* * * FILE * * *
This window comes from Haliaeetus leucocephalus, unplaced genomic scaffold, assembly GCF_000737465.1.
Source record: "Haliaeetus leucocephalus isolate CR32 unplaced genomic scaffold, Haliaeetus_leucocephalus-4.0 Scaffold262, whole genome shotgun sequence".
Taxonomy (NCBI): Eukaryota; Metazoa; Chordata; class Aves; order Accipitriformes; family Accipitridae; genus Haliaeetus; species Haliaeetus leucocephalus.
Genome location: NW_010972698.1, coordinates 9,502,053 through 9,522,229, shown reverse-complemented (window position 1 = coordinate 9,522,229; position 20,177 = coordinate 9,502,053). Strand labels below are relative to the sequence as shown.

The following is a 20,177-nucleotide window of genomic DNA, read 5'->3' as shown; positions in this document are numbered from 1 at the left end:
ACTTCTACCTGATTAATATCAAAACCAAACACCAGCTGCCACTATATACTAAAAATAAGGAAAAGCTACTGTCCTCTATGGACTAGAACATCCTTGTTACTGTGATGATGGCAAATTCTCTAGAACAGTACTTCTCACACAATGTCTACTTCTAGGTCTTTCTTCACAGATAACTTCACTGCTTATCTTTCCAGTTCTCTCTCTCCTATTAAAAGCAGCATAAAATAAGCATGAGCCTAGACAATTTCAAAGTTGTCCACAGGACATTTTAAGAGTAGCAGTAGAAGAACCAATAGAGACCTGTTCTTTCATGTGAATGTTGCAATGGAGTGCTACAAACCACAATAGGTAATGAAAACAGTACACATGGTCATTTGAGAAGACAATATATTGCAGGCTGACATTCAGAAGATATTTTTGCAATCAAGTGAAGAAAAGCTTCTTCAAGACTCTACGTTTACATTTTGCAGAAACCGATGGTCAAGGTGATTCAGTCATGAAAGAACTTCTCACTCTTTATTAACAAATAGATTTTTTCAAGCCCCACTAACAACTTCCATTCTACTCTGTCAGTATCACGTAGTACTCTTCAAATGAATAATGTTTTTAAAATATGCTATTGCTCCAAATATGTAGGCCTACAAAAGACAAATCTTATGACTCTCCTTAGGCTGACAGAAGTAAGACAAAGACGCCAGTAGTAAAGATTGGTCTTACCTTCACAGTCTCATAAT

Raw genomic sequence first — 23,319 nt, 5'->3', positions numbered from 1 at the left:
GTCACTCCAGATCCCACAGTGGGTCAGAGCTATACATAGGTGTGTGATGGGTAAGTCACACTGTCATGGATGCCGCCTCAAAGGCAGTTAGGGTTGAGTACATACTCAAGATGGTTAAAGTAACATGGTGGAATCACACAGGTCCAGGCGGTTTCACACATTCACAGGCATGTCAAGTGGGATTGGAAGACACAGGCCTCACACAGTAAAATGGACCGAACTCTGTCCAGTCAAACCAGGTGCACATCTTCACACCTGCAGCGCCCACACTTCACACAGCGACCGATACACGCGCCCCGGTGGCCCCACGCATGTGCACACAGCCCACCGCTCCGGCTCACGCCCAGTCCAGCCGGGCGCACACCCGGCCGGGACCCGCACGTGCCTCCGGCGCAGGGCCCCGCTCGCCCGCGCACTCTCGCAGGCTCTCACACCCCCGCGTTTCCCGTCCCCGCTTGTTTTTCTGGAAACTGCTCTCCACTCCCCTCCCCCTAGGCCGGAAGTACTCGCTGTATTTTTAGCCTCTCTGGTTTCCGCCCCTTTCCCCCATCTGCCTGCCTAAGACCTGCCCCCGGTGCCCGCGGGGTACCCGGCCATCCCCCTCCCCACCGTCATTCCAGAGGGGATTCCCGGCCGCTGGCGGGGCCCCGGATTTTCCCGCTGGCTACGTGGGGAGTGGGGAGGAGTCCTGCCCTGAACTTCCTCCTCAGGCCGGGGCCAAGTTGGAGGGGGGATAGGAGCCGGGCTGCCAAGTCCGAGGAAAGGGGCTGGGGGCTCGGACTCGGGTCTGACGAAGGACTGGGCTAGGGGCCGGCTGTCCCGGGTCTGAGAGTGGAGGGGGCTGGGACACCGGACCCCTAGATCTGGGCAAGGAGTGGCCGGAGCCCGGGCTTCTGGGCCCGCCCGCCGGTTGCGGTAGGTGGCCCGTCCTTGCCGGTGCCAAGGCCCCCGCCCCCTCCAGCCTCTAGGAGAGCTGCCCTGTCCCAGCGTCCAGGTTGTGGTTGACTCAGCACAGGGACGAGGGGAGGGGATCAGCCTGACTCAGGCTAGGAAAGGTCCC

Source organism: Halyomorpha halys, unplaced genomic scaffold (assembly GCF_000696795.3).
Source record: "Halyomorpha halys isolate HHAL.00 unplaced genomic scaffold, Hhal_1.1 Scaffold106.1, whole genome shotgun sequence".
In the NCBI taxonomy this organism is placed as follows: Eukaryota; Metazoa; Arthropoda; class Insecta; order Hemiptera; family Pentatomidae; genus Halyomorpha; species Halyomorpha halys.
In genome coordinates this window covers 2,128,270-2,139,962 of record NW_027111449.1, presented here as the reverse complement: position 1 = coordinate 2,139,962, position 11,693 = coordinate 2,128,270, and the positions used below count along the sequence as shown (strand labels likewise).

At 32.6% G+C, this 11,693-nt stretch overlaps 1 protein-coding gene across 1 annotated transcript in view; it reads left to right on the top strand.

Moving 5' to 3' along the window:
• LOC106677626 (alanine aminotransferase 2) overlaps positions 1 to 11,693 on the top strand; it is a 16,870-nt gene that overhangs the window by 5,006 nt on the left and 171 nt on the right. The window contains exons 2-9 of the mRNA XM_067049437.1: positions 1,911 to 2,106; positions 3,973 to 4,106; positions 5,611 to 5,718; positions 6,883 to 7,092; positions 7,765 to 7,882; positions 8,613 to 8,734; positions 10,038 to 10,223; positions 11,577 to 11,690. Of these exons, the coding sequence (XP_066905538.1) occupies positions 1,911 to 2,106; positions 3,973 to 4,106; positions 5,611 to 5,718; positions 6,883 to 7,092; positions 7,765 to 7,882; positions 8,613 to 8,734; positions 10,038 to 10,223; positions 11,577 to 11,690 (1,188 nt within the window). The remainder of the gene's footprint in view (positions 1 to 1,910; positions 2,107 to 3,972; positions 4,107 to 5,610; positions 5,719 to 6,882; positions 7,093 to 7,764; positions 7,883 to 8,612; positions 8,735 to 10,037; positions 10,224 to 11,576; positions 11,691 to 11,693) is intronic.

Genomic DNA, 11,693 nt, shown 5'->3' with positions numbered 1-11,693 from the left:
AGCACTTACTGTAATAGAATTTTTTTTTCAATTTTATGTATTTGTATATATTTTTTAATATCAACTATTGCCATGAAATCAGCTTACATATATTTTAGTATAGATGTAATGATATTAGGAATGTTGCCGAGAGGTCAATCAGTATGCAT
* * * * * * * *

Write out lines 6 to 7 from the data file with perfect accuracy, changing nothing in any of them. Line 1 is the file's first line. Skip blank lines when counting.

ACTTCTACCTGATTAATATCAAAACCAAACACCAGCTGCCACTATATACTAAAAATAAGGAAAAGCTACTGTCCTCTATGGACTAGAACATCCTTGTTACTGTGATGATGGCAAATTCTCTAGAACAGTACTTCTCACACAATGTCTACTTCTAGGTCTTTCTTCACAGATAACTTCACTGCTTATCTTTCCAGTTCTCTCTCTCCTATTAAAAGCAGCATAAAATAAGCATGAGCCTAGACAATTTCAAAGTTGTCCACAGGACATTTTAAGAGTAGCAGTAGAAGAACCAATAGAGACCTGTTCTTTCATGTGAATGTTGCAATGGAGTGCTACAAACCACAATAGGTAATGAAAACAGTACACATGGTCATTTGAGAAGACAATATATTGCAGGCTGACATTCAGAAGATATTTTTGCAATCAAGTGAAGAAAAGCTTCTTCAAGACTCTACGTTTACATTTTGCAGAAACCGATGGTCAAGGTGATTCAGTCATGAAAGAACTTCTCACTCTTTATTAACAAATAGATTTTTTCAAGCCCCACTAACAACTTCCATTCTACTCTGTCAGTATCACGTAGTACTCTTCAAATGAATAATGTTTTTAAAATATGCTATTGCTCCAAATATGTAGGCCTACAAAAGACAAATCTTATGACTCTCCTTAGGCTGACAGAAGTAAGACAAAGACGCCAGTAGTAAAGATTGGTCTTACCTTCACAGTCTCATAAT

Raw genomic sequence first — 23,319 nt, 5'->3', positions numbered from 1 at the left: